Step 3: Bottling Your Kombucha

We’ve talked about starting a scoby and brewing your kombucha but what do you do once it’s time to bottle the kombucha?

You have a few different options here.  Your kombucha may be ready to bottle in as little as five days after brewing it up with the scoby.  You can allow it to sit for longer than that, though, and I’ve been told the health benefits increase once it begins to sour (it smells like vinegar when this happens).  I have bottled it at both points and can’t really tell a difference either way.

Here’s what you need once you’re ready to bottle up your kombucha:

Fruit juice (preferably freshly-squeezed), optional

Bottles with air-tight lids (I use old store-bought kombucha bottles.  There are 164 oz in a gallon, so divide that by how many ounces are in each bottle and that’s how many bottles you’ll need.)

Funnel

You can pour a little fruit juice in the bottom of each bottle, or you can skip the juice for “plain” flavored kombucha.  Using the funnel, pour your tea from your gallon jar into each of your bottles.  Make sure you leave some in the jar (about 10 oz should do).  Secure the lids and place the bottles in a place out of direct sunlight.  Depending on the temperature of your home, the kombucha should be ready for drinking in two days (that’s how long it takes mine).  If you let them sit too long, they will likely build up too much carbonation.  If they don’t sit long enough, they won’t build up enough carbonation.  It’s really trial and error, and it took me a couple of batches to get really good kombucha.

An early batch I made.  You can bottle your kombucha in anything that has an air-tight lid!

 

Our favorite so far is with freshly juiced, organic strawberry juice.  It makes some really yummy kombucha!  Everytime I open a bottle for myself, I turn around and my kids have swiped it and polished it off!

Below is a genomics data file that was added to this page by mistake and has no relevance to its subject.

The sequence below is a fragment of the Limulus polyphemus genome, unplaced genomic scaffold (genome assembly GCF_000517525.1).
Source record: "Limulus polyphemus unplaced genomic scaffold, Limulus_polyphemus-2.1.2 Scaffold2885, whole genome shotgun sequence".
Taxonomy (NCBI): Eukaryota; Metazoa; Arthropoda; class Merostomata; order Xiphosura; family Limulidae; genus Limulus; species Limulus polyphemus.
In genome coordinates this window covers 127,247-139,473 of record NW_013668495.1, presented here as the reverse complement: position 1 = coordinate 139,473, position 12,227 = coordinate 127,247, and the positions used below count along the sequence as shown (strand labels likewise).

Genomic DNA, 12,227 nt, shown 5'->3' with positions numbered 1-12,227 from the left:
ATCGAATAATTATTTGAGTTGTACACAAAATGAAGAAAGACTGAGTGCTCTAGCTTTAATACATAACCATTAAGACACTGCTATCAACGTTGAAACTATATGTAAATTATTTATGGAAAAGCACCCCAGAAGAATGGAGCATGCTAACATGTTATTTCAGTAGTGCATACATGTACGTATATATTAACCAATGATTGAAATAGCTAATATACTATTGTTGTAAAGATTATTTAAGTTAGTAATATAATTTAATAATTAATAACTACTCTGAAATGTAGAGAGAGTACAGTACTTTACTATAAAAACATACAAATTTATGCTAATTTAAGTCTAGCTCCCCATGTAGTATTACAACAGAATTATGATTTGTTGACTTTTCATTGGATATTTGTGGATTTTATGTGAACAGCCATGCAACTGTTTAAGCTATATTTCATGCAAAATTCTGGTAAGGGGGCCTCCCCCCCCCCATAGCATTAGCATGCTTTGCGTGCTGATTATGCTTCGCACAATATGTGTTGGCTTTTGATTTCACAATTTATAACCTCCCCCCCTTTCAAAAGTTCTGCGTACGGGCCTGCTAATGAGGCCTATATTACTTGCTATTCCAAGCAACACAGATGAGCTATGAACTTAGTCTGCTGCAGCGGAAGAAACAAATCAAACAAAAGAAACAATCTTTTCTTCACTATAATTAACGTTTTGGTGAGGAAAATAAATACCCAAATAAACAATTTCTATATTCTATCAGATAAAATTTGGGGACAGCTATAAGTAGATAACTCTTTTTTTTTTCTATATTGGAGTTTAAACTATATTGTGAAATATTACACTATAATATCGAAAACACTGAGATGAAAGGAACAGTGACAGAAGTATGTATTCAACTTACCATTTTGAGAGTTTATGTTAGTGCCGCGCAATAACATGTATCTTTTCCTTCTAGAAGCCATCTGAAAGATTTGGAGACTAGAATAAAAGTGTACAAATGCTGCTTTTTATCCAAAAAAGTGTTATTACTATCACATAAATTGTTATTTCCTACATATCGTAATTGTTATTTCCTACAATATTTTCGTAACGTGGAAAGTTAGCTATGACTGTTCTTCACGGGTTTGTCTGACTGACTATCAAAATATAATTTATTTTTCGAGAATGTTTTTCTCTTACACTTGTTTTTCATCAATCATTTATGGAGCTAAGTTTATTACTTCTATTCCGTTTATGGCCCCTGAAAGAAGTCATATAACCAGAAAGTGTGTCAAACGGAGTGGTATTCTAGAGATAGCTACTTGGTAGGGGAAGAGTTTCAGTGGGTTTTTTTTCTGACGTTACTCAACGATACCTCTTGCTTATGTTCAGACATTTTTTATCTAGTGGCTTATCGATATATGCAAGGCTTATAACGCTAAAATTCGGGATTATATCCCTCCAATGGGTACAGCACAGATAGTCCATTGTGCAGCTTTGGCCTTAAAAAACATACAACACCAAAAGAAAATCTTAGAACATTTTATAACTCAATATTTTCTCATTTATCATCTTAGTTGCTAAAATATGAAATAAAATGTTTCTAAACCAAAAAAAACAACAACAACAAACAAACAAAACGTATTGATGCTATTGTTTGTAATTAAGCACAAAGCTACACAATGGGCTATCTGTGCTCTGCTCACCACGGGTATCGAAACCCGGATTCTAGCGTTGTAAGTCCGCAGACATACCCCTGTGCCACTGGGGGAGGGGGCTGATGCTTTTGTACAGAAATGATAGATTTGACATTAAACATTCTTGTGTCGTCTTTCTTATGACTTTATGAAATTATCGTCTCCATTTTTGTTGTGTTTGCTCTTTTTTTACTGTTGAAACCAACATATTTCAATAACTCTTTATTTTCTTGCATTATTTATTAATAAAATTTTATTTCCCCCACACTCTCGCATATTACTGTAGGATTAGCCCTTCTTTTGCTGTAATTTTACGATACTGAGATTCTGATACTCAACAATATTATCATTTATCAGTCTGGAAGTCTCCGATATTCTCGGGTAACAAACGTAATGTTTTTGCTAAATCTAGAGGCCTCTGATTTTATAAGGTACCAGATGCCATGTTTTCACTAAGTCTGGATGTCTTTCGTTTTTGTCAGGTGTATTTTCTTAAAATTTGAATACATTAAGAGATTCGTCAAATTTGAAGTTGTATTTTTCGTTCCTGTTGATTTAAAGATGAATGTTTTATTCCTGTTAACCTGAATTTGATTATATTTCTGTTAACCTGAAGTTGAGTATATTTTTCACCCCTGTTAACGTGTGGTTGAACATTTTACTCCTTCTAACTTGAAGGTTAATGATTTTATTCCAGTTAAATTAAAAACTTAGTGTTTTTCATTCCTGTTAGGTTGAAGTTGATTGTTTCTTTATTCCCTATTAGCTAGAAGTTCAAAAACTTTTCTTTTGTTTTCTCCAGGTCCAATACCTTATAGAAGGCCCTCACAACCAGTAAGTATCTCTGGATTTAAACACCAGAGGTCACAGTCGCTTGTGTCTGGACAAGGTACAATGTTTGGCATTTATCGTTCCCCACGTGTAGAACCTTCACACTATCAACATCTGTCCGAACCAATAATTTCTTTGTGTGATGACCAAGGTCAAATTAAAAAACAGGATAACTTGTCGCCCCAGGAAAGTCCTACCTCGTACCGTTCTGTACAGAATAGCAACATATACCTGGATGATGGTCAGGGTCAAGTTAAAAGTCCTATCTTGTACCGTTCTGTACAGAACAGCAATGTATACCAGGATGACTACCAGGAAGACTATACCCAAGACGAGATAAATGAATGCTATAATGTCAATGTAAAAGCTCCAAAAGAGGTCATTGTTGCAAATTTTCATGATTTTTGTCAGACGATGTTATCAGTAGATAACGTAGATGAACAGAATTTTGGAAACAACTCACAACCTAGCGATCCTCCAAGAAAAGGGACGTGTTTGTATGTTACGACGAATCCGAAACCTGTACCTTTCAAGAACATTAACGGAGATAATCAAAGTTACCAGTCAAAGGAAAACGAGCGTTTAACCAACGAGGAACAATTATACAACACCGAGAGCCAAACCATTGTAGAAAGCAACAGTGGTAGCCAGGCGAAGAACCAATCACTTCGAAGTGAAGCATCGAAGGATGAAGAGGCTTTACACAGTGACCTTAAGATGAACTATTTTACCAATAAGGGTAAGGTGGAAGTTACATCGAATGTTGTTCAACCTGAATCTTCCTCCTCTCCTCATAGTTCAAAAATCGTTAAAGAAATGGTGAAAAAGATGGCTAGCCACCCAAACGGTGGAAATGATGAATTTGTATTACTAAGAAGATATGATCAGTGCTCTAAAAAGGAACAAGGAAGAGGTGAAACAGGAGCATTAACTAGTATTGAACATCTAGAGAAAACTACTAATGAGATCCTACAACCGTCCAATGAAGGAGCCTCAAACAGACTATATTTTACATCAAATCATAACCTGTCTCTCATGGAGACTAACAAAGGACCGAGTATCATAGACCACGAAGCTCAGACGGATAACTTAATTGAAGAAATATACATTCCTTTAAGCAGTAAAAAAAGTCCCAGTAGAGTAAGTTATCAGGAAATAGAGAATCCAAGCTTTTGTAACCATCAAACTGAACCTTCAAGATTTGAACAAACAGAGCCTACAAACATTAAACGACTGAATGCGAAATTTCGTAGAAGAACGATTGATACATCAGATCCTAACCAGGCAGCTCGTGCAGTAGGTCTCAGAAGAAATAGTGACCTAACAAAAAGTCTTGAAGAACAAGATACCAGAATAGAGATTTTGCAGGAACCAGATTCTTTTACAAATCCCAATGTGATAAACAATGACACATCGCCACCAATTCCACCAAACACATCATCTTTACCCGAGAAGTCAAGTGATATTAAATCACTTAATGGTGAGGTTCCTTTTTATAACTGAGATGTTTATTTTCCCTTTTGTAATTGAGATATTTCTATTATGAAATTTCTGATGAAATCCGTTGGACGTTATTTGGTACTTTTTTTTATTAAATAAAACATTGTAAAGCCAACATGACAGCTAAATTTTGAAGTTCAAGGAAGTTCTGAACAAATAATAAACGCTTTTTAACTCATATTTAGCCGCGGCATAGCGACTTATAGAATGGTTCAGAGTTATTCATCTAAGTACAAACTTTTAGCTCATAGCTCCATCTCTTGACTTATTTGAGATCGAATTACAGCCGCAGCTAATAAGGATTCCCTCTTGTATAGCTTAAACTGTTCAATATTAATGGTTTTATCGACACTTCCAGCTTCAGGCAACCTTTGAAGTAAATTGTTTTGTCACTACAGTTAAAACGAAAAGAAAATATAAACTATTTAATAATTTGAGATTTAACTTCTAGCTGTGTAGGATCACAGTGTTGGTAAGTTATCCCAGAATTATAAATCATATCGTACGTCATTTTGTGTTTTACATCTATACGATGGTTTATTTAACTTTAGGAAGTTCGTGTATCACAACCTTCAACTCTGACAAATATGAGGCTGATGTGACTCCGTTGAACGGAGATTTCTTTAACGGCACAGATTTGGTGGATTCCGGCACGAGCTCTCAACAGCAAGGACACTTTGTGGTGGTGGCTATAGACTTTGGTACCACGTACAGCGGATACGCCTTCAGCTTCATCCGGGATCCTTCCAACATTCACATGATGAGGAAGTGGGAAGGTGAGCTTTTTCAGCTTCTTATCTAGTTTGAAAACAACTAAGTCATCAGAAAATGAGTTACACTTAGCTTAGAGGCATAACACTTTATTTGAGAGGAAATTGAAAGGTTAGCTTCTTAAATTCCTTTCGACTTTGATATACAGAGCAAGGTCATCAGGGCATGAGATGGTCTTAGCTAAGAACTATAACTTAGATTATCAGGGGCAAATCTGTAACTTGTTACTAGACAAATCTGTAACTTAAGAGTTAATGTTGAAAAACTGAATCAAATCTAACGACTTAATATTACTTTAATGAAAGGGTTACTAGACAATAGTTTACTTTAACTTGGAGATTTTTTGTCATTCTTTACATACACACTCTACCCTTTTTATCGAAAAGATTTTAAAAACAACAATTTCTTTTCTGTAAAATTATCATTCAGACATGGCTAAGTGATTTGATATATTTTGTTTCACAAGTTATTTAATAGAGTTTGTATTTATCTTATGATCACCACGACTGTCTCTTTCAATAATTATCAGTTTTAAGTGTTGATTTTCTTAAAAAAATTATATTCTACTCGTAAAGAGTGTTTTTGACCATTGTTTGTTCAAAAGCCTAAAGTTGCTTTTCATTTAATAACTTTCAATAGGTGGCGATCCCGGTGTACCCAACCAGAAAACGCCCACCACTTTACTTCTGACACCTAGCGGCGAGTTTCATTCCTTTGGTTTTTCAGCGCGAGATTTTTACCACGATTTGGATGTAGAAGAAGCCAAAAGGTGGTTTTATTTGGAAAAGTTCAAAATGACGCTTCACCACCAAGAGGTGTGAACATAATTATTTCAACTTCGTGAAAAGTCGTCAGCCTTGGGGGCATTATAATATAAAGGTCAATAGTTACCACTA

A few things to note:

What you add to flavor your kombucha is actually pretty important.  For my first batch, I used whatever fruit I had lying around that was about to go bad, not wanting to waste it.  This made for some funky-tasting kombucha.

If you don’t have a strong, thick scoby, your kombucha probably won’t build any carbonation and the batch will be a bust.  Wait until the scoby is mature or you will be disappointed!

Once you have poured up your tea, brew another gallon of tea and replenish your kombucha in the jar with the scoby (let the tea cool before pouring it in the jar with the scoby; I usually brew it in the evening and let it cool overnight before pouring it in the jar).  Pour carefully so as not to damage the scoby already in the jar!  Your next batch will be ready to bottle in another 5-30 days!

You will notice your scoby will get very thick and layers may begin to peel off.  This is your scoby having “babies.”  You can peel off the layers and share them with friends so they can brew their own kombucha without having to grow a scoby from scratch!

My kids enjoying their kombucha.

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5 thoughts on “Step 3: Bottling Your Kombucha

  1. Thanks for this Jaclyn! Ive been curious about Kombucha but 1) I’m a weenie about trying stuff like that and 2) I’m too impatient to make a scoby from scratch!

  2. I am just learning about this fascinating thing called kombucha. I keep wondering what people do with the scoby babies if they don’t have anyone to give them to. Toss them in the trash? Compost? I did not know you could start a scoby with kombucha from the store, that is cool! I will probably go that route since I don’t know anyone who makes it, and I can’t order online until we are blessed with a better paying job.

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